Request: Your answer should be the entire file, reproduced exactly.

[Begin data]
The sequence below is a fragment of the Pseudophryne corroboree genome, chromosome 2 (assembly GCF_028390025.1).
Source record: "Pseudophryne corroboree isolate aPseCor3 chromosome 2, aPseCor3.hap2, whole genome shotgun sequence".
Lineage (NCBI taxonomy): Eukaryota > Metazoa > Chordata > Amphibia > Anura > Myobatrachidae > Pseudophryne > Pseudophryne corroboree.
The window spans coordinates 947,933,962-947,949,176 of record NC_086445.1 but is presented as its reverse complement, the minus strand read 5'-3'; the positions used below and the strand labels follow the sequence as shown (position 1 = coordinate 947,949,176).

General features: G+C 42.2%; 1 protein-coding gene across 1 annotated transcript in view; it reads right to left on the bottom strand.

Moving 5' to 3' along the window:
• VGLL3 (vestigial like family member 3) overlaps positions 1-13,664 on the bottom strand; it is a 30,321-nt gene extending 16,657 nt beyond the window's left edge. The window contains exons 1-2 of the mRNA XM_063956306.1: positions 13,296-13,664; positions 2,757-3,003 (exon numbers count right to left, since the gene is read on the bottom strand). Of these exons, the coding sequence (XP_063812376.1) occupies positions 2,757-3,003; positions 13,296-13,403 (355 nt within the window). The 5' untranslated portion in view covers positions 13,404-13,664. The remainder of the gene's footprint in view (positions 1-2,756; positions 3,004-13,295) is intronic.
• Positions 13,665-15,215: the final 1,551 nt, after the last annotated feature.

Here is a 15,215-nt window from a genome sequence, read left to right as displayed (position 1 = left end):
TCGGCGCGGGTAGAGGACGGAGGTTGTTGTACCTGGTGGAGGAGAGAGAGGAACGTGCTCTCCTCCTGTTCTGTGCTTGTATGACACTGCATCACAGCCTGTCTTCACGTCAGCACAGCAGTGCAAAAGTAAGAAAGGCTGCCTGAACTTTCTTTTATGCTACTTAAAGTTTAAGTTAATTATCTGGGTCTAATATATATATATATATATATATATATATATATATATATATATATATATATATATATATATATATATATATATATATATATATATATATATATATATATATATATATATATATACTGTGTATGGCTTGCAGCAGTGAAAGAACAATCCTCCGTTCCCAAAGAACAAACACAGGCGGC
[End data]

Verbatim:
The sequence below is a fragment of the Pseudophryne corroboree genome, chromosome 2 (assembly GCF_028390025.1).
Source record: "Pseudophryne corroboree isolate aPseCor3 chromosome 2, aPseCor3.hap2, whole genome shotgun sequence".
Lineage (NCBI taxonomy): Eukaryota > Metazoa > Chordata > Amphibia > Anura > Myobatrachidae > Pseudophryne > Pseudophryne corroboree.
The window spans coordinates 947,933,962-947,949,176 of record NC_086445.1 but is presented as its reverse complement, the minus strand read 5'-3'; the positions used below and the strand labels follow the sequence as shown (position 1 = coordinate 947,949,176).

General features: G+C 42.2%; 1 protein-coding gene across 1 annotated transcript in view; it reads right to left on the bottom strand.

Moving 5' to 3' along the window:
• VGLL3 (vestigial like family member 3) overlaps positions 1-13,664 on the bottom strand; it is a 30,321-nt gene extending 16,657 nt beyond the window's left edge. The window contains exons 1-2 of the mRNA XM_063956306.1: positions 13,296-13,664; positions 2,757-3,003 (exon numbers count right to left, since the gene is read on the bottom strand). Of these exons, the coding sequence (XP_063812376.1) occupies positions 2,757-3,003; positions 13,296-13,403 (355 nt within the window). The 5' untranslated portion in view covers positions 13,404-13,664. The remainder of the gene's footprint in view (positions 1-2,756; positions 3,004-13,295) is intronic.
• Positions 13,665-15,215: the final 1,551 nt, after the last annotated feature.

Here is a 15,215-nt window from a genome sequence, read left to right as displayed (position 1 = left end):
TCGGCGCGGGTAGAGGACGGAGGTTGTTGTACCTGGTGGAGGAGAGAGAGGAACGTGCTCTCCTCCTGTTCTGTGCTTGTATGACACTGCATCACAGCCTGTCTTCACGTCAGCACAGCAGTGCAAAAGTAAGAAAGGCTGCCTGAACTTTCTTTTATGCTACTTAAAGTTTAAGTTAATTATCTGGGTCTAATATATATATATATATATATATATATATATATATATATATATATATATATATATATATATATATATATATATATATATATATATATATATATATATATATATATATATATATACTGTGTATGGCTTGCAGCAGTGAAAGAACAATCCTCCGTTCCCAAAGAACAAACACAGGCGGC